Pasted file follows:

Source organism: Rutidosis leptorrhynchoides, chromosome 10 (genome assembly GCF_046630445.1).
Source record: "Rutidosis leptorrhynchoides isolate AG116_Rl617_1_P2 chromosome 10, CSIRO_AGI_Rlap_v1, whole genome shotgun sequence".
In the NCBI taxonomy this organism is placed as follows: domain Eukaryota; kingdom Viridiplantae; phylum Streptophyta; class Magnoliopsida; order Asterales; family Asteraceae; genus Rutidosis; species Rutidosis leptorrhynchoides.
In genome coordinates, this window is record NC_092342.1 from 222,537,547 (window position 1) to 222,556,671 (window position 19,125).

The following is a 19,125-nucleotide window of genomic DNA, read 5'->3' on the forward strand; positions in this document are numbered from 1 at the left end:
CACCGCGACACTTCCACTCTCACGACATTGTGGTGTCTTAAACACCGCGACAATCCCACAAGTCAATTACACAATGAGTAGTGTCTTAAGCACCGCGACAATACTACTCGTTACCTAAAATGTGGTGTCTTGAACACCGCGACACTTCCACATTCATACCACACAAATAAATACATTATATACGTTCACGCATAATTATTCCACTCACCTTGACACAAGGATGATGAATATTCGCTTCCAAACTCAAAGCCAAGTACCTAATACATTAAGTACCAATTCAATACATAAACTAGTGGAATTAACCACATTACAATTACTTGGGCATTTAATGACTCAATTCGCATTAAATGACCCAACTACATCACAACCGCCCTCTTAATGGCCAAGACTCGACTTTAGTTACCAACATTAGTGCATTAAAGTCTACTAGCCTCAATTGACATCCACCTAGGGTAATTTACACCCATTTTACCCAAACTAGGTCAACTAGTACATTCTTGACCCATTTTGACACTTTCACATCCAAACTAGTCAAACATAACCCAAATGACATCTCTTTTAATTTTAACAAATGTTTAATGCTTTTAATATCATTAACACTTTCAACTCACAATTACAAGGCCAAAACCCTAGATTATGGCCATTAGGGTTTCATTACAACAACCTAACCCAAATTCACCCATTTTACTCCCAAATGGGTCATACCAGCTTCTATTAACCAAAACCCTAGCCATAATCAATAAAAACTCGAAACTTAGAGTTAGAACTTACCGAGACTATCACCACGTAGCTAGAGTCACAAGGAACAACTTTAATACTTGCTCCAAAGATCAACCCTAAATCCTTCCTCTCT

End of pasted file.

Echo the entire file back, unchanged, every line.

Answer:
Source organism: Rutidosis leptorrhynchoides, chromosome 10 (genome assembly GCF_046630445.1).
Source record: "Rutidosis leptorrhynchoides isolate AG116_Rl617_1_P2 chromosome 10, CSIRO_AGI_Rlap_v1, whole genome shotgun sequence".
In the NCBI taxonomy this organism is placed as follows: domain Eukaryota; kingdom Viridiplantae; phylum Streptophyta; class Magnoliopsida; order Asterales; family Asteraceae; genus Rutidosis; species Rutidosis leptorrhynchoides.
In genome coordinates, this window is record NC_092342.1 from 222,537,547 (window position 1) to 222,556,671 (window position 19,125).

The following is a 19,125-nucleotide window of genomic DNA, read 5'->3' on the forward strand; positions in this document are numbered from 1 at the left end:
CACCGCGACACTTCCACTCTCACGACATTGTGGTGTCTTAAACACCGCGACAATCCCACAAGTCAATTACACAATGAGTAGTGTCTTAAGCACCGCGACAATACTACTCGTTACCTAAAATGTGGTGTCTTGAACACCGCGACACTTCCACATTCATACCACACAAATAAATACATTATATACGTTCACGCATAATTATTCCACTCACCTTGACACAAGGATGATGAATATTCGCTTCCAAACTCAAAGCCAAGTACCTAATACATTAAGTACCAATTCAATACATAAACTAGTGGAATTAACCACATTACAATTACTTGGGCATTTAATGACTCAATTCGCATTAAATGACCCAACTACATCACAACCGCCCTCTTAATGGCCAAGACTCGACTTTAGTTACCAACATTAGTGCATTAAAGTCTACTAGCCTCAATTGACATCCACCTAGGGTAATTTACACCCATTTTACCCAAACTAGGTCAACTAGTACATTCTTGACCCATTTTGACACTTTCACATCCAAACTAGTCAAACATAACCCAAATGACATCTCTTTTAATTTTAACAAATGTTTAATGCTTTTAATATCATTAACACTTTCAACTCACAATTACAAGGCCAAAACCCTAGATTATGGCCATTAGGGTTTCATTACAACAACCTAACCCAAATTCACCCATTTTACTCCCAAATGGGTCATACCAGCTTCTATTAACCAAAACCCTAGCCATAATCAATAAAAACTCGAAACTTAGAGTTAGAACTTACCGAGACTATCACCACGTAGCTAGAGTCACAAGGAACAACTTTAATACTTGCTCCAAAGATCAACCCTAAATCCTTCCTCTCT